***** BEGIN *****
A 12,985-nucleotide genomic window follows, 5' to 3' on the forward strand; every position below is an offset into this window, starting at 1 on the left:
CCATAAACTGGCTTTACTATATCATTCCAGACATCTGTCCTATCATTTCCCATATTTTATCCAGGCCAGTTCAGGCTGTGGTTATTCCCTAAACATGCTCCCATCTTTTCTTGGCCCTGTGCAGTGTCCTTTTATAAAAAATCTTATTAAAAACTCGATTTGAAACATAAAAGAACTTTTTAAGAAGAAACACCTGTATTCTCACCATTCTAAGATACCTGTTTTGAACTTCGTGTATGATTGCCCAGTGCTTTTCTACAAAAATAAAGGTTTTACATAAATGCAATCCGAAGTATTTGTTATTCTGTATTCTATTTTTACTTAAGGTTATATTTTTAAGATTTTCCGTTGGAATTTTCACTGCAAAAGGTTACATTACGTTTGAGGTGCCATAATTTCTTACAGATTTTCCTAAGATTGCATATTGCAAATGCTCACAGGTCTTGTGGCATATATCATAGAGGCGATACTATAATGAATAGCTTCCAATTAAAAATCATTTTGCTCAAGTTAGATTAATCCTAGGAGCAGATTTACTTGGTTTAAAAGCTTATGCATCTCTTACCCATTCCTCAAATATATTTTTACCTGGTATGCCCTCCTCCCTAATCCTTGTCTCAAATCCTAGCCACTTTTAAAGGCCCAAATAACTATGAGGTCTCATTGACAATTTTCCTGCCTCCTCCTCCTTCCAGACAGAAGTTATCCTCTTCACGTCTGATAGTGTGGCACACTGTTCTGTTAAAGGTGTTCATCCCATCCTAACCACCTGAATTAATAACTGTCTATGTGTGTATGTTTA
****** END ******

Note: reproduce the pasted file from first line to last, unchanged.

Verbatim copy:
A 12,985-nucleotide genomic window follows, 5' to 3' on the forward strand; every position below is an offset into this window, starting at 1 on the left:
CCATAAACTGGCTTTACTATATCATTCCAGACATCTGTCCTATCATTTCCCATATTTTATCCAGGCCAGTTCAGGCTGTGGTTATTCCCTAAACATGCTCCCATCTTTTCTTGGCCCTGTGCAGTGTCCTTTTATAAAAAATCTTATTAAAAACTCGATTTGAAACATAAAAGAACTTTTTAAGAAGAAACACCTGTATTCTCACCATTCTAAGATACCTGTTTTGAACTTCGTGTATGATTGCCCAGTGCTTTTCTACAAAAATAAAGGTTTTACATAAATGCAATCCGAAGTATTTGTTATTCTGTATTCTATTTTTACTTAAGGTTATATTTTTAAGATTTTCCGTTGGAATTTTCACTGCAAAAGGTTACATTACGTTTGAGGTGCCATAATTTCTTACAGATTTTCCTAAGATTGCATATTGCAAATGCTCACAGGTCTTGTGGCATATATCATAGAGGCGATACTATAATGAATAGCTTCCAATTAAAAATCATTTTGCTCAAGTTAGATTAATCCTAGGAGCAGATTTACTTGGTTTAAAAGCTTATGCATCTCTTACCCATTCCTCAAATATATTTTTACCTGGTATGCCCTCCTCCCTAATCCTTGTCTCAAATCCTAGCCACTTTTAAAGGCCCAAATAACTATGAGGTCTCATTGACAATTTTCCTGCCTCCTCCTCCTTCCAGACAGAAGTTATCCTCTTCACGTCTGATAGTGTGGCACACTGTTCTGTTAAAGGTGTTCATCCCATCCTAACCACCTGAATTAATAACTGTCTATGTGTGTATGTTTA